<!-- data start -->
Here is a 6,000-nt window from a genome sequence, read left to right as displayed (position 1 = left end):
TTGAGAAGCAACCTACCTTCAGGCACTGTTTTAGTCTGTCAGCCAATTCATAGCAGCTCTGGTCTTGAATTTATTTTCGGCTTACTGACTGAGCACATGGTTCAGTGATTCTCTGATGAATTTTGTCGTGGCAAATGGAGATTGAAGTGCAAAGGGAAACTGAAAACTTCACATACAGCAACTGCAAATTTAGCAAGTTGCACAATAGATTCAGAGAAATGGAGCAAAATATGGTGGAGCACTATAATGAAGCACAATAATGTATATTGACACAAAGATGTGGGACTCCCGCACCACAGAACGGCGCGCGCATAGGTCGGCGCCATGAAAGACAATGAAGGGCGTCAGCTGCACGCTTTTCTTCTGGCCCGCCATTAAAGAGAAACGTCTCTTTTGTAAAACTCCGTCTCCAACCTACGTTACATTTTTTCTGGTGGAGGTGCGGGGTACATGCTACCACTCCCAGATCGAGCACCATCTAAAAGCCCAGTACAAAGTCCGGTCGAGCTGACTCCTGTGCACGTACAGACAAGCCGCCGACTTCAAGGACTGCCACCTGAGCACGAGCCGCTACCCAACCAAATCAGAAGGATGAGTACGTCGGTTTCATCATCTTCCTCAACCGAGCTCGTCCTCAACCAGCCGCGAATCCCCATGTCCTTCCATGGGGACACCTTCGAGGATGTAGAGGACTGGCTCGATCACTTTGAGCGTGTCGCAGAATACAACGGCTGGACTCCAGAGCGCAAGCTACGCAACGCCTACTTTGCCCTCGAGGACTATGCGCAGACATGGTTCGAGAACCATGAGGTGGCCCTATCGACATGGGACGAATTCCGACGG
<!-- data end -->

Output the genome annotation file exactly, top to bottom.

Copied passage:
Here is a 6,000-nt window from a genome sequence, read left to right as displayed (position 1 = left end):
TTGAGAAGCAACCTACCTTCAGGCACTGTTTTAGTCTGTCAGCCAATTCATAGCAGCTCTGGTCTTGAATTTATTTTCGGCTTACTGACTGAGCACATGGTTCAGTGATTCTCTGATGAATTTTGTCGTGGCAAATGGAGATTGAAGTGCAAAGGGAAACTGAAAACTTCACATACAGCAACTGCAAATTTAGCAAGTTGCACAATAGATTCAGAGAAATGGAGCAAAATATGGTGGAGCACTATAATGAAGCACAATAATGTATATTGACACAAAGATGTGGGACTCCCGCACCACAGAACGGCGCGCGCATAGGTCGGCGCCATGAAAGACAATGAAGGGCGTCAGCTGCACGCTTTTCTTCTGGCCCGCCATTAAAGAGAAACGTCTCTTTTGTAAAACTCCGTCTCCAACCTACGTTACATTTTTTCTGGTGGAGGTGCGGGGTACATGCTACCACTCCCAGATCGAGCACCATCTAAAAGCCCAGTACAAAGTCCGGTCGAGCTGACTCCTGTGCACGTACAGACAAGCCGCCGACTTCAAGGACTGCCACCTGAGCACGAGCCGCTACCCAACCAAATCAGAAGGATGAGTACGTCGGTTTCATCATCTTCCTCAACCGAGCTCGTCCTCAACCAGCCGCGAATCCCCATGTCCTTCCATGGGGACACCTTCGAGGATGTAGAGGACTGGCTCGATCACTTTGAGCGTGTCGCAGAATACAACGGCTGGACTCCAGAGCGCAAGCTACGCAACGCCTACTTTGCCCTCGAGGACTATGCGCAGACATGGTTCGAGAACCATGAGGTGGCCCTATCGACATGGGACGAATTCCGACGG